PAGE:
The artists and designers who are able to take up these unpaid commissions and build their portfolios are the ones for whom supporting themselves is not an immediate concern, who don’t have to worry about where their next meal is going to come from. The work done by artists who come from backgrounds of more means takes more space on our feeds and is further pedalled by the algorithm.
The consequence of this is that a certain kind of aesthetic and understanding of art, one that comes from a certain lived experience where one has always had enough means and more, is imprinted in the minds of audiences and becomes what they seek when they look for art on Instagram. Namita very rightly puts it, “In the end, it’s a mini society here copying real life. So the question is whether this is really democratic or not?”
It’s also important to realise that this is exactly why patrons expect us to take unpaid commissions because if today I am to refuse one, simply because I cannot afford to work without pay, they would without any struggle find somebody with a similar skill set who would be willing to do the job for free. Ashwin says, ‘You doing cheap work kills the industry. No matter what, friend, family or anyone, if someone asks me for any work, I don’t do it for free. Even if it's the minimal amount, charge it!”
Artists are, at least I am, scared to use their platform to talk about these issues because we understand that it is very important, on instagram, to maintain the facade of being successful to eventually find success. I don’t know if my patrons, or for that matter of fact, my colleagues, who follow me want to listen to all of this and talk about it. I would sincerely like to believe they do.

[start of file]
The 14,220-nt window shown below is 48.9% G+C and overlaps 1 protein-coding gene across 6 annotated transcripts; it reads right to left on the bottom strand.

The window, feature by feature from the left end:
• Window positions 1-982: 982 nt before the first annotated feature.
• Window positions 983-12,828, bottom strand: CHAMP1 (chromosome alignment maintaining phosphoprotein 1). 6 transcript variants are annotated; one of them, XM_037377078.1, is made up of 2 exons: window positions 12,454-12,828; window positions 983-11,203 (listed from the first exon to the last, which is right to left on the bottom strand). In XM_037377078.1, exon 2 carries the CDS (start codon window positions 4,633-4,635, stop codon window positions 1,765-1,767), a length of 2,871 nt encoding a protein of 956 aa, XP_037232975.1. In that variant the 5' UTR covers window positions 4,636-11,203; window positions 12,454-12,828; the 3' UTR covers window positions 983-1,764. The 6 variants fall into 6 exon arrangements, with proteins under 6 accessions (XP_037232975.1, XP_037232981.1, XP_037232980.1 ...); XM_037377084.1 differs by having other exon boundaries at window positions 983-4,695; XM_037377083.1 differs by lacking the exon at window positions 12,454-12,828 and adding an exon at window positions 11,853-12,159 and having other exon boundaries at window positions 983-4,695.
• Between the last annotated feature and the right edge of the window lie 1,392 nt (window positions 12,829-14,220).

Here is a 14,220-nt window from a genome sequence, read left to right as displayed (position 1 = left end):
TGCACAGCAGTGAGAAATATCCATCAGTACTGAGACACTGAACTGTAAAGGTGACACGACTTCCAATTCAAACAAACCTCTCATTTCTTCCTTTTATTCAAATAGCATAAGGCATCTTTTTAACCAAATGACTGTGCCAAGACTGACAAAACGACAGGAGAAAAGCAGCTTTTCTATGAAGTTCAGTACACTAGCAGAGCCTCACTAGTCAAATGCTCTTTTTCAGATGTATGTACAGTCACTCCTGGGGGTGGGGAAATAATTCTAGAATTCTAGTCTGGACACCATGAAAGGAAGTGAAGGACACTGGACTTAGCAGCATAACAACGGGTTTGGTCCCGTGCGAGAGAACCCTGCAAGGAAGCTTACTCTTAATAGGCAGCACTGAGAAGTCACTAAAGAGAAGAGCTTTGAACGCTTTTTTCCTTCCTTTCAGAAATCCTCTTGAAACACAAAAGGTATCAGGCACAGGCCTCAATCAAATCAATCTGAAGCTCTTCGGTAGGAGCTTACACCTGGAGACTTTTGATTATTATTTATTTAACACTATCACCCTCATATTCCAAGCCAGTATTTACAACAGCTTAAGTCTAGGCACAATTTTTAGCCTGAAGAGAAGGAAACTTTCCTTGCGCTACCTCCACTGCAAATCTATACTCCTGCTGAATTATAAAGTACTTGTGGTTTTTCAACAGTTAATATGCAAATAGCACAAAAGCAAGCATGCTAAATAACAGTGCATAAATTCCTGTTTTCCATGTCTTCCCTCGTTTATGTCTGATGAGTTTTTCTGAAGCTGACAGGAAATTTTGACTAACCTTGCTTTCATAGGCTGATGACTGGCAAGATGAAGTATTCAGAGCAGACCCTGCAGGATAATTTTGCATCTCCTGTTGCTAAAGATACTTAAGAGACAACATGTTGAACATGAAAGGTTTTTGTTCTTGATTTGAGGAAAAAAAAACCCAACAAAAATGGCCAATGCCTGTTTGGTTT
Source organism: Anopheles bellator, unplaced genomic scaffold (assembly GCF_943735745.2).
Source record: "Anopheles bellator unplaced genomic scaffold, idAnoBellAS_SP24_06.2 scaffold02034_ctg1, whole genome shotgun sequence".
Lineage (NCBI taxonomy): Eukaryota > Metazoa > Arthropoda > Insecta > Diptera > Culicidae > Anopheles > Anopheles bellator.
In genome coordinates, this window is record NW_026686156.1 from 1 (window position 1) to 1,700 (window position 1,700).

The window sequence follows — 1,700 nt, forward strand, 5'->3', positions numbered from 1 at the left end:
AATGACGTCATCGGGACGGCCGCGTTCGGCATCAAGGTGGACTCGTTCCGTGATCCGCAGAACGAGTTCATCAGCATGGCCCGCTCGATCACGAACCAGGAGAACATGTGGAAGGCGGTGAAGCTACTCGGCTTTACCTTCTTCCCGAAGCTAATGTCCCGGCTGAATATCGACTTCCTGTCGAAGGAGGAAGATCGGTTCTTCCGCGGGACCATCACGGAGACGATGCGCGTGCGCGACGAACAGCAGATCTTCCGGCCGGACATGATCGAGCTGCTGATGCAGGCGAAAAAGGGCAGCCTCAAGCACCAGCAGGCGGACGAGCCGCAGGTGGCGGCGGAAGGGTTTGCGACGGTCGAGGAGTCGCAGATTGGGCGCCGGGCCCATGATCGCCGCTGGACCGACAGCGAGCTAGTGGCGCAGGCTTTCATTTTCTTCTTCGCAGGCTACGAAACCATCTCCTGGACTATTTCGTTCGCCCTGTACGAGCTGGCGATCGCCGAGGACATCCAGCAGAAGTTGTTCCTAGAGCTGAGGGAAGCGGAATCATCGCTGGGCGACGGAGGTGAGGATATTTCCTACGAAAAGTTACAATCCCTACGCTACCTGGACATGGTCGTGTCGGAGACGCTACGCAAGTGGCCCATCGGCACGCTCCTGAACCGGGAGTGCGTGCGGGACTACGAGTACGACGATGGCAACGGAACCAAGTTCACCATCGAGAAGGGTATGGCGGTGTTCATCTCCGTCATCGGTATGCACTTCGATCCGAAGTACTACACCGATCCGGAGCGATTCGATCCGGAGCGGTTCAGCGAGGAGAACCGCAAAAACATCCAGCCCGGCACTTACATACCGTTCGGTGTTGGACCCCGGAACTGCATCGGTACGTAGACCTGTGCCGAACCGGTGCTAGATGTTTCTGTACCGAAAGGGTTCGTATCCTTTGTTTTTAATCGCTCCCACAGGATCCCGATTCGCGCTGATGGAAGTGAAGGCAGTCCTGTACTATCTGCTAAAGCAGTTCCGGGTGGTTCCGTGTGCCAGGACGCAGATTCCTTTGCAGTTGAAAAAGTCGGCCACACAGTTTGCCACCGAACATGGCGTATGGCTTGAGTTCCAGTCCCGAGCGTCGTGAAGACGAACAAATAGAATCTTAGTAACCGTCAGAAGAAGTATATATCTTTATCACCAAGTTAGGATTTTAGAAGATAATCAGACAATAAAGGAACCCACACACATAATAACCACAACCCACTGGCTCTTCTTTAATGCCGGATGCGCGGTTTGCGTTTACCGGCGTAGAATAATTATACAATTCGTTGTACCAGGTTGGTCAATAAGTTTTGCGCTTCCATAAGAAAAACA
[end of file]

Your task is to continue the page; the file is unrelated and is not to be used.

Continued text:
One can’t help but be reminded of Andy Warhol’s words, “In the future, everyone will be world-famous for 15 minutes" and I wonder if this is what we, the artists of today, are going for. We need to strive harder for greater veracity in our art rather than a greater reach and along with the community, come up with ways to make the atmosphere more conducive and sustainable than it is right now.
Instagram started a revolution in the art world. One can never deny the fact that instagram has enabled anybody to become a successful artist. All three of the artists in conversation have made it where they are by using Instagram as a tool, and how wonderfully. I can only imagine what a little bit of mindfulness on the part of the community, artists and audience, can further do for the Indian art scene.
The intention of my piece is not to offend my colleagues and patrons but to generate discourse on how we can improve things for ourselves and I really welcome any and all comments. You can reach out to me on instagram at @tushar_kanoi1. Oh, the irony!